Good news about Liverpool’s captain

April 23, 1914
Chingford, Thursday.
It was a dull sort of morning, a cold wind prevailed, and everything pointed to rain. The players were out and about early, and all appeared to be in the best of health and spirits. After yesterday’s “go-as-you-please” sort of training, there was more serious programme today, and the players were called upon to go through some real “work” in the way of exercise.

Lowe a certain starter
But before I start out to deal with the operations in the gymnasium and on the training ground I must point out that practically all doubt as to the captain’s fitness has been set at rest. Mr. Tom Watson tells me he considers Harry Lowe a certain starter.

After the captain’s visit to the specialist he was very much improved and later in the day paid another visit to the city to undergo massage treatment, and, to use the masseur’s words, “It is a hundred to one on Lowe playing.”

After the doctor’s favourable report Lowe is delighted, and he did not disguise the fact that it would be a great disappointment to him if he were unable to take part in the forthcoming encounter. The fact the King is going to witness the game has, of course, increased Lowe’s keenness to captain the winning side, and his Majesty’s decision will undoubtedly add considerably to the attractiveness of the match.

I have not the slightest doubt that if matters do not take an unexpected turn that Lowe will be at the Palace to do his level best for his side.

Clean bill of health
With regard to the other players, Trainer William Connell and his worthy assistant, George Fleming, report a clean bill of health. The boys were a little tired last evening after their efforts on the links, and Sam Speakman did not feel too well, but they were all up betimes this morning and ready to put in a good deal of exercise as a semi-windup to their preparations at Chingford, for it is their intentions to take it easy again tomorrow. In fact, it is to be a day of rest and solitude.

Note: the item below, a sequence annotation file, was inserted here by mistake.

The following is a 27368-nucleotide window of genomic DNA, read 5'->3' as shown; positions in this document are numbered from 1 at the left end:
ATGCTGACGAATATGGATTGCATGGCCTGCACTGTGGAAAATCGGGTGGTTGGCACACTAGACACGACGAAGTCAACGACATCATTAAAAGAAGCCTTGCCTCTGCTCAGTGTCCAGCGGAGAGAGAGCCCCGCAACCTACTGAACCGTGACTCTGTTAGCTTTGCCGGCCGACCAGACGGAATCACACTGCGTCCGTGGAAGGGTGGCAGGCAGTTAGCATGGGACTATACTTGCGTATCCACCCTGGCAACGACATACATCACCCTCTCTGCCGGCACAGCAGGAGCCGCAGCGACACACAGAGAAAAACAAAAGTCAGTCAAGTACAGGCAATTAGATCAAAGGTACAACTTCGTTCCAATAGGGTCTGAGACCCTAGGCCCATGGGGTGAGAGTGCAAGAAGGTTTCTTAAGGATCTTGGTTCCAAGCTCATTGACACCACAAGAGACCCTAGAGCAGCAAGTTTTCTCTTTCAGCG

A busy time
Today it is strictly business, and my friends the trainers are having a busy time. In the first place Harry Lowe is in for something and the captain is, to speak in modern terms, “going through it,”

The captain undoubtedly looks much better, and when I saw him this morning said he was feeling greatly improved in health.

Tom Watson’s popularity
It is wonderful how popular the Liverpool club has become. Mr. Tom Watson is receiving good wishes from every side, and there is no doubt that hundreds of football friends, all over England and Scotland are hoping for a Red victory, if it is only for Tom’s sake.

I may go so far as to say that there is not a more popular man in football today than the Liverpool manager, and if the Reds wins on Saturday, as I devotedly hope, then an ambition of 30 years standing will be realised.

Lord Mayor of London’s invitation
The Lord Mayor of London, who is a Manchester man, has invited both teams to lunch with him.

On the links
Yesterday there was but little evidence of the big event, and, to watch the players on the links and at the billiard table one would never dream that they are practically on the eve of what is likely to prove one of the greatest days of their lives.